Prevalence and risk factors of coccidiosis in goats and cattle in Sekyi Parish,Wabinyonyi Subcounty, Nakasongola District, Central Uganda
MetadataShow full item record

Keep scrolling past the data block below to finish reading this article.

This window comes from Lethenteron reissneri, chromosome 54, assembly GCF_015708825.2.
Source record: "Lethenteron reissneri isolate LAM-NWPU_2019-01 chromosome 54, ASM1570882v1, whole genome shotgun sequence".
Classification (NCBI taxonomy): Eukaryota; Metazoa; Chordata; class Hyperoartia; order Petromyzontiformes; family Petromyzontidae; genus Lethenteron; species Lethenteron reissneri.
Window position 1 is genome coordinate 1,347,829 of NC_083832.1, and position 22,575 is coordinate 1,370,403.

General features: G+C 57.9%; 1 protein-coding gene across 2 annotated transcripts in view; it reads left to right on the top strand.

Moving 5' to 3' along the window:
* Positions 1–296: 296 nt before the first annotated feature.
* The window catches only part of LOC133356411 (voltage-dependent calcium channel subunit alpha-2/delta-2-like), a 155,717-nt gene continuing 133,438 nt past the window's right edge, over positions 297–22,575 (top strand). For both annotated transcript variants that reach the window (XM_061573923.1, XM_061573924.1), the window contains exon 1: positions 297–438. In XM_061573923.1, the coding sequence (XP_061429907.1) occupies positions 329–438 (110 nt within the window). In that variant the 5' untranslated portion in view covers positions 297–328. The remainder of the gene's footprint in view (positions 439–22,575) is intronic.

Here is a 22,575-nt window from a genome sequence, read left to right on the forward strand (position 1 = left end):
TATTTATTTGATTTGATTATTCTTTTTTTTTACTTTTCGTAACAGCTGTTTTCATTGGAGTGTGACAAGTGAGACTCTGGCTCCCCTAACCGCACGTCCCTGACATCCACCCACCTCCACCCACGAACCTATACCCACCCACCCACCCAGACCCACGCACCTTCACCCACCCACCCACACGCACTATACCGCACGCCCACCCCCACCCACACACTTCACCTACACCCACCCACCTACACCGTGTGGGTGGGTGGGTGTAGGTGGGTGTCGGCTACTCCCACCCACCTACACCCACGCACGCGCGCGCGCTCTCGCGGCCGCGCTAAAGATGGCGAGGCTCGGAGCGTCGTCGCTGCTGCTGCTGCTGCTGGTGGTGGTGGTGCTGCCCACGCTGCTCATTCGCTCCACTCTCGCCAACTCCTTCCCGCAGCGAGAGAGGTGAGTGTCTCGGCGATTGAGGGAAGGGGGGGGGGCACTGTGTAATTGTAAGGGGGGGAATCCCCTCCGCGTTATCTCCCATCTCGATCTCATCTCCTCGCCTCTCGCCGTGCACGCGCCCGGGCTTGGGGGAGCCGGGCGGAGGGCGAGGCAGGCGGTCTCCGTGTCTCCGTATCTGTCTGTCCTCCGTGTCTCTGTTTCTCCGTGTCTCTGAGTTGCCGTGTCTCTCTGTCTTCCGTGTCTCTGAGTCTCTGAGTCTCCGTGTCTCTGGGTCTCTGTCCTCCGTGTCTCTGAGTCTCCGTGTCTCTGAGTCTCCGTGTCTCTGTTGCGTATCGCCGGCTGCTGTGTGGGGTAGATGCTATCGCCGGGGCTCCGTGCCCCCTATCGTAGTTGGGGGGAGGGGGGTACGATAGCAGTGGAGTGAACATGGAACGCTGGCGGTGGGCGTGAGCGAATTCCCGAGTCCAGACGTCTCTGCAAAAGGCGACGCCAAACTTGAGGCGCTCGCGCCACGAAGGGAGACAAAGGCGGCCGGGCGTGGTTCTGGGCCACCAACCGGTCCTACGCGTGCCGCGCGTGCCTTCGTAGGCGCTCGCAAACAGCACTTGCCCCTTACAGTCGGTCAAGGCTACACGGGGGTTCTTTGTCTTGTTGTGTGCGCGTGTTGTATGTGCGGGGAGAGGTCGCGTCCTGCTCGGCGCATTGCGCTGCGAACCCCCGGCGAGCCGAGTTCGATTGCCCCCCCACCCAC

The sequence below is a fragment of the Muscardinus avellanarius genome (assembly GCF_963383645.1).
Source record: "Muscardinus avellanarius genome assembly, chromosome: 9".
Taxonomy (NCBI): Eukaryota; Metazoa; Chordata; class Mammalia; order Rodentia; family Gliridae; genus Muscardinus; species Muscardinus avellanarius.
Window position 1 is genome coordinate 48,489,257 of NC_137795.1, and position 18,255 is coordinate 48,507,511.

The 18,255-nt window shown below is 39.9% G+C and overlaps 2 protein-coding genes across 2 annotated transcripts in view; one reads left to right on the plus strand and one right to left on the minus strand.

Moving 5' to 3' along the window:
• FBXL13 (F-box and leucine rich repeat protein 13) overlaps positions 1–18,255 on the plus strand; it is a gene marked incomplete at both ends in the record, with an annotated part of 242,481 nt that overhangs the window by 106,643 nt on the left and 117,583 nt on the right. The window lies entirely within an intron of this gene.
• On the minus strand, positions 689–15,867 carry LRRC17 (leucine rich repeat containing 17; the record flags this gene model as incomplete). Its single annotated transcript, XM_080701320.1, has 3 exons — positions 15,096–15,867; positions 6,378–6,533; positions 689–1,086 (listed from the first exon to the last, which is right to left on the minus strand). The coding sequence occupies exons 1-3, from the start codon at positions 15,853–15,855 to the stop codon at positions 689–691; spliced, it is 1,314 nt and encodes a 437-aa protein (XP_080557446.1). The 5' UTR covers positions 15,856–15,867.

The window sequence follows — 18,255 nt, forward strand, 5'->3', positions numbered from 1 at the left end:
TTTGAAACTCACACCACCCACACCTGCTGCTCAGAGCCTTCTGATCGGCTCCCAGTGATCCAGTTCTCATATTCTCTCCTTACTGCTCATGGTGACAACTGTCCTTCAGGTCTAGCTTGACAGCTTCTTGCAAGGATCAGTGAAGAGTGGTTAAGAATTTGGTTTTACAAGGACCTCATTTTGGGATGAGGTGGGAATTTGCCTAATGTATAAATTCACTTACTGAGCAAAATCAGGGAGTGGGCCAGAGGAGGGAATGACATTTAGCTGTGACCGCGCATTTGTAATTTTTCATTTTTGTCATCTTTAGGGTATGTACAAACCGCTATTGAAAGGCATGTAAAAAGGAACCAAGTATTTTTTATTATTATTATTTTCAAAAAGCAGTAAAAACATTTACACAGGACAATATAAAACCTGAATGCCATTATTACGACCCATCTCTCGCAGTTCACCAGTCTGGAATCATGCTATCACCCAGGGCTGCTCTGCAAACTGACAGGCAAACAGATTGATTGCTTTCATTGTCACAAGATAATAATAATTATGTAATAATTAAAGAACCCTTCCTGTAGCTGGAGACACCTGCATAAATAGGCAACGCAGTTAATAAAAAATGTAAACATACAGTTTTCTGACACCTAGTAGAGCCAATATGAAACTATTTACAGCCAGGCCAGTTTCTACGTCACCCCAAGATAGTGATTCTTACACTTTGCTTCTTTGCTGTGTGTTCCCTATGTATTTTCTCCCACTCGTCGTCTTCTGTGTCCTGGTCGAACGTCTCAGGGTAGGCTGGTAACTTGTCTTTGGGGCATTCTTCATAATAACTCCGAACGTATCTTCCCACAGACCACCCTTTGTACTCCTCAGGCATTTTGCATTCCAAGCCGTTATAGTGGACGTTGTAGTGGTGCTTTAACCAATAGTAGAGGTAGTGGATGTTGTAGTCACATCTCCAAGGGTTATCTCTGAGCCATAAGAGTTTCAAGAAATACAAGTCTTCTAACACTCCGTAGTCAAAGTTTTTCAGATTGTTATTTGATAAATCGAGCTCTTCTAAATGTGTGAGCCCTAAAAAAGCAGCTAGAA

Livestock production in Uganda is hindered by challenges that include endemic diseases, scarcity of water, effective extension services as well as marketing infrastructure among others. One of the health challenges is coccidiosis, a stress-related enteric disease that affects goats, cattle, buffaloes, rabbits and poultry globally. Livestock coccidiosis in Uganda is generally underreported as most studies have been conducted in poultry. However, recent studies have shown a high prevalence of coccidiosis among all ages of cattle and goats. This study was conducted with the aim of determining the prevalence and risk factors associated with coccidiosis in cattle and goats raised under extensive management system in Sekyi Parish, Nakasongola District, Uganda. A descriptive cross-sectional study employed quantitative methods of data collection and was conducted during the month of october.2021 from 7 randomly selected farms using semi-structured questionnaires. At each farm, 5 goats and 5 cattle of all ages and sex were randomly selected. Each animal was examined and assigned a body condition score, hair coat appearance was examined and any other clinical sign associated with coccidiosis were recorded. About 5g of fecal sample were picked directly from the rectum of the assessed animals and taken to Central diagnostic Veterinary Laboratory, Makerere University and tested for presence of coccidian oocysts using floatation and McMaster technique. Majority of the farmers, (42.8%) were aged 32 years and above, 85.7%, were male; 42.9%, attained primary education while 71.4%were farmers and had no other employment. A total of 82.9% of the (58/70) of the animals sampled tested positive for coccidiosis; 24.4% (24/70) were scored as moderate, followed by heavy 30%(21/70) and light 18.6% (13/70). Study respondents who owned farms because it was culture (P-value=0.03] were 0.08 less likely to have animals which tested positive for coccidiosis at a 95% confidence interval. Goats were 6.6 times(P-value=0.02] more likely to test positive for coccidiosis as compared to cattle. Also Boer goats,( P-value=0.04] were 7.41 times more likely to test positive for coccidiosis as compared to other breeds of goats. In addition, animals which fed on pasture and mineral supplements [ P-value=0.018] were 4.10 times more likely to test positive for coccidiosis. Generally, there was a high prevalence of coccidiosis (82.9%) among the animals in the assessed farms. Purpose of farming was negatively associated with high prevalence of coccidiosis. Species, breed, type of animal feeds given and coccidiosis control measures were found to be positively associated with high prevalence of coccidiosis in the assessed farms. Much effort of controlling coccidiosis, therefore, should be put on animal breed, species and the method of feeding.